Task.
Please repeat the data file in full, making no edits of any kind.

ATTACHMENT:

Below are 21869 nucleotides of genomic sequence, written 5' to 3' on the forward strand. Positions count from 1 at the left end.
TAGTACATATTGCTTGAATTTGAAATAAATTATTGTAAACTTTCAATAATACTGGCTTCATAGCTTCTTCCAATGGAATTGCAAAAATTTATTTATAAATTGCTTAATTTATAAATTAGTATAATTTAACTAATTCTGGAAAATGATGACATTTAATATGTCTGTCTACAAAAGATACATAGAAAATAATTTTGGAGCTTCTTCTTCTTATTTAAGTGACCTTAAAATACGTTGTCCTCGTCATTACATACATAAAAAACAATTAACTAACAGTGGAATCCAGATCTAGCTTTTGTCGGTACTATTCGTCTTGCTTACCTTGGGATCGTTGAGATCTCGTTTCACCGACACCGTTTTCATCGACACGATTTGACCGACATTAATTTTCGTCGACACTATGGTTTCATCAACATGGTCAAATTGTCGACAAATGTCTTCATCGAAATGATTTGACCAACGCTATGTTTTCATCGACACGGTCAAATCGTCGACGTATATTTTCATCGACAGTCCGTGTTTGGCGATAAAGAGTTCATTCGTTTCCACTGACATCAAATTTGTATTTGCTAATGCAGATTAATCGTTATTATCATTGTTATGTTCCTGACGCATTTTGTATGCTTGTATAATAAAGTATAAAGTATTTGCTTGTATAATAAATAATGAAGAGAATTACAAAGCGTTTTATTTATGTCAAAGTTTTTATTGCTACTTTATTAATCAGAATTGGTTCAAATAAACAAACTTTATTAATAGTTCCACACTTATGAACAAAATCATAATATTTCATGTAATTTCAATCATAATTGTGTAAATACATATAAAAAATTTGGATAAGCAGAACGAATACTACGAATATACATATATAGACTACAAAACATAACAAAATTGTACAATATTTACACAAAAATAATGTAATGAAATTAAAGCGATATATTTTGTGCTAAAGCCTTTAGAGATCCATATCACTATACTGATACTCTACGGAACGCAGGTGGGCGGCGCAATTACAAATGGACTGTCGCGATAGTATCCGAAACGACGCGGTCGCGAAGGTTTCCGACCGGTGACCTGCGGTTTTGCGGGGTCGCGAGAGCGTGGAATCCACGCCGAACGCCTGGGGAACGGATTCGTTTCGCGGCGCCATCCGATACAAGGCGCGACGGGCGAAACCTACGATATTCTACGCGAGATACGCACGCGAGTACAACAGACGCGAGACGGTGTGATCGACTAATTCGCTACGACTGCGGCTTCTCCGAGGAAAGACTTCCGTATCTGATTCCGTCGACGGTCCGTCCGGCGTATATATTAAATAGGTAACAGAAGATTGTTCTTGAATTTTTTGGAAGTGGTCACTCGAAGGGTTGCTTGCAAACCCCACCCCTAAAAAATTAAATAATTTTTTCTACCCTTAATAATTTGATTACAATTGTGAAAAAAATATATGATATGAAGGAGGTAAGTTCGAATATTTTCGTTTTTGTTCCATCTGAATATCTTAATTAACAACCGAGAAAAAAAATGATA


Below are 21869 nucleotides of genomic sequence, written 5' to 3' on the forward strand. Positions count from 1 at the left end.
TAGTACATATTGCTTGAATTTGAAATAAATTATTGTAAACTTTCAATAATACTGGCTTCATAGCTTCTTCCAATGGAATTGCAAAAATTTATTTATAAATTGCTTAATTTATAAATTAGTATAATTTAACTAATTCTGGAAAATGATGACATTTAATATGTCTGTCTACAAAAGATACATAGAAAATAATTTTGGAGCTTCTTCTTCTTATTTAAGTGACCTTAAAATACGTTGTCCTCGTCATTACATACATAAAAAACAATTAACTAACAGTGGAATCCAGATCTAGCTTTTGTCGGTACTATTCGTCTTGCTTACCTTGGGATCGTTGAGATCTCGTTTCACCGACACCGTTTTCATCGACACGATTTGACCGACATTAATTTTCGTCGACACTATGGTTTCATCAACATGGTCAAATTGTCGACAAATGTCTTCATCGAAATGATTTGACCAACGCTATGTTTTCATCGACACGGTCAAATCGTCGACGTATATTTTCATCGACAGTCCGTGTTTGGCGATAAAGAGTTCATTCGTTTCCACTGACATCAAATTTGTATTTGCTAATGCAGATTAATCGTTATTATCATTGTTATGTTCCTGACGCATTTTGTATGCTTGTATAATAAAGTATAAAGTATTTGCTTGTATAATAAATAATGAAGAGAATTACAAAGCGTTTTATTTATGTCAAAGTTTTTATTGCTACTTTATTAATCAGAATTGGTTCAAATAAACAAACTTTATTAATAGTTCCACACTTATGAACAAAATCATAATATTTCATGTAATTTCAATCATAATTGTGTAAATACATATAAAAAATTTGGATAAGCAGAACGAATACTACGAATATACATATATAGACTACAAAACATAACAAAATTGTACAATATTTACACAAAAATAATGTAATGAAATTAAAGCGATATATTTTGTGCTAAAGCCTTTAGAGATCCATATCACTATACTGATACTCTACGGAACGCAGGTGGGCGGCGCAATTACAAATGGACTGTCGCGATAGTATCCGAAACGACGCGGTCGCGAAGGTTTCCGACCGGTGACCTGCGGTTTTGCGGGGTCGCGAGAGCGTGGAATCCACGCCGAACGCCTGGGGAACGGATTCGTTTCGCGGCGCCATCCGATACAAGGCGCGACGGGCGAAACCTACGATATTCTACGCGAGATACGCACGCGAGTACAACAGACGCGAGACGGTGTGATCGACTAATTCGCTACGACTGCGGCTTCTCCGAGGAAAGACTTCCGTATCTGATTCCGTCGACGGTCCGTCCGGCGTATATATTAAATAGGTAACAGAAGATTGTTCTTGAATTTTTTGGAAGTGGTCACTCGAAGGGTTGCTTGCAAACCCCACCCCTAAAAAATTAAATAATTTTTTCTACCCTTAATAATTTGATTACAATTGTGAAAAAAATATATGATATGAAGGAGGTAAGTTCGAATATTTTCGTTTTTGTTCCATCTGAATATCTTAATTAACAACCGAGAAAAAAAATGATA